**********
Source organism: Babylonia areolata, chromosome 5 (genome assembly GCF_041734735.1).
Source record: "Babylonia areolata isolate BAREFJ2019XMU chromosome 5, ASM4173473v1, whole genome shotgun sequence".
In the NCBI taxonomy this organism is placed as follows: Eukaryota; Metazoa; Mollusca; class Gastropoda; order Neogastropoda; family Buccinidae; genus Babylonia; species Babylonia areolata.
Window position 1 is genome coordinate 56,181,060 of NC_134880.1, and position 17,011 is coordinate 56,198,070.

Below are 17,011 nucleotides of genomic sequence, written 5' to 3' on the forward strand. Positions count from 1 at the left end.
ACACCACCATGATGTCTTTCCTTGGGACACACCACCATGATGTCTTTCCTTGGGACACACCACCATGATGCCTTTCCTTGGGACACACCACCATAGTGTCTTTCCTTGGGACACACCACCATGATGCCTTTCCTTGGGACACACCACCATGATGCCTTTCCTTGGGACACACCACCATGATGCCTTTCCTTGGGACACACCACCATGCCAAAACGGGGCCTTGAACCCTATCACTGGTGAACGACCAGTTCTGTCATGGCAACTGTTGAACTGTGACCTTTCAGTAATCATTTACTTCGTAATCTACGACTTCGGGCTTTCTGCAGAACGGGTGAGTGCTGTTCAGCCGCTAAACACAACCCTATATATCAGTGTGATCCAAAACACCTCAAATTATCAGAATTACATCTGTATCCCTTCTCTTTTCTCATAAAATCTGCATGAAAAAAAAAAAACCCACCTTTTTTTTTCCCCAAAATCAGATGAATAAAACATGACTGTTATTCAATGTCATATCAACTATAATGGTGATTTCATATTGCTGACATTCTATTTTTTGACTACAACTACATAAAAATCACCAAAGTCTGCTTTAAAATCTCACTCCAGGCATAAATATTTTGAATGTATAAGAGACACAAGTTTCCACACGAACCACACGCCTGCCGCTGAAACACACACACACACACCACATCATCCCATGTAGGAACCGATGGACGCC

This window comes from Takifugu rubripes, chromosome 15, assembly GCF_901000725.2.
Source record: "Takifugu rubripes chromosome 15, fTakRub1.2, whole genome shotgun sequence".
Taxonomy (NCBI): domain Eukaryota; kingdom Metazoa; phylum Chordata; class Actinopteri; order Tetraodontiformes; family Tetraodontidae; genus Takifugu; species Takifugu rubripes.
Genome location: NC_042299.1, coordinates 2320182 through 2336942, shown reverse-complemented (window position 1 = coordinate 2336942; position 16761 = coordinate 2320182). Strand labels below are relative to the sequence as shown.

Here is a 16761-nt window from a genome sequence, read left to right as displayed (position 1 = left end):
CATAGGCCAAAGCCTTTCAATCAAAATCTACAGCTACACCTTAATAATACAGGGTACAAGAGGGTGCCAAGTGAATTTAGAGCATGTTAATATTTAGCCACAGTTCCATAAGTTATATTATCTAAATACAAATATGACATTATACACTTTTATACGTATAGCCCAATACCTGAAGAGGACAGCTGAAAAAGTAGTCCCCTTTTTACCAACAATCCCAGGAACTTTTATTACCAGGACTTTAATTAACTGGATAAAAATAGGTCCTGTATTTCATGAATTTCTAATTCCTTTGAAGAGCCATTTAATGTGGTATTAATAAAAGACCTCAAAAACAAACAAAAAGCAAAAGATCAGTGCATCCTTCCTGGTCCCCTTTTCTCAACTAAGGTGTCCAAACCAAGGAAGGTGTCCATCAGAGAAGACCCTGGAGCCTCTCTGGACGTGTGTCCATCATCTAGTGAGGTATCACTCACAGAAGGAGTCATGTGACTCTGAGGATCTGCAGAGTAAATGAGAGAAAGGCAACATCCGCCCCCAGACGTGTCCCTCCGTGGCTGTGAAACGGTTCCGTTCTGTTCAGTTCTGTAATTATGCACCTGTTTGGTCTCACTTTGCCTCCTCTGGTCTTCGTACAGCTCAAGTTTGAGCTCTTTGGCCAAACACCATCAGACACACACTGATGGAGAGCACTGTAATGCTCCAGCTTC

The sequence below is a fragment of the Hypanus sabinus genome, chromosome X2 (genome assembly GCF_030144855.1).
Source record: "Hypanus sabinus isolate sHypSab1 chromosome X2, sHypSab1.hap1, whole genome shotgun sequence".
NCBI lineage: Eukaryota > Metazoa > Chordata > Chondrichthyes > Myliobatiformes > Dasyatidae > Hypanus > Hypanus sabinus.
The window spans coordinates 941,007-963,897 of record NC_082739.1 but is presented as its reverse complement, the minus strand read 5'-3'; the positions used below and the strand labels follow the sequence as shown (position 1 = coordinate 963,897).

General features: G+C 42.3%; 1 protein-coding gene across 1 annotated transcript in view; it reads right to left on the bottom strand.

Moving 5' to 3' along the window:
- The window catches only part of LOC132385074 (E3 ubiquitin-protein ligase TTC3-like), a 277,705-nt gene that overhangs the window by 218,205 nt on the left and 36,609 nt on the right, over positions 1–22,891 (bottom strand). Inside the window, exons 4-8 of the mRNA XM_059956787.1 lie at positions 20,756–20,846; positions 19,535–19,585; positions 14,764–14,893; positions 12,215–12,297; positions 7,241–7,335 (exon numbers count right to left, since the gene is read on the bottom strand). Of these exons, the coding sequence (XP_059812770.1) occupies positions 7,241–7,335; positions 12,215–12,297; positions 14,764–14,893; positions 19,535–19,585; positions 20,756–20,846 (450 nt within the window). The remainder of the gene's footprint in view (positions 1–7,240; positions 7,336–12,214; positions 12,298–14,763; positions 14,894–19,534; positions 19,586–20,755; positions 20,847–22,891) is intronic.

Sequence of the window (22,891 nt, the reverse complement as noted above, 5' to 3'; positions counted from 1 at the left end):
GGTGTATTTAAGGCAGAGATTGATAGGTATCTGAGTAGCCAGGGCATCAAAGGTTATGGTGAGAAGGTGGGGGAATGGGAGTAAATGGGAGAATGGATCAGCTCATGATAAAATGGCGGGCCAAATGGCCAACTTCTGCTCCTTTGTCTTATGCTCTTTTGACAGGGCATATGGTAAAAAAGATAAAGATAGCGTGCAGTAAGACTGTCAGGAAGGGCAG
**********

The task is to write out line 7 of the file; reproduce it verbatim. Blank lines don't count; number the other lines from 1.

This window comes from Takifugu rubripes, chromosome 15, assembly GCF_901000725.2.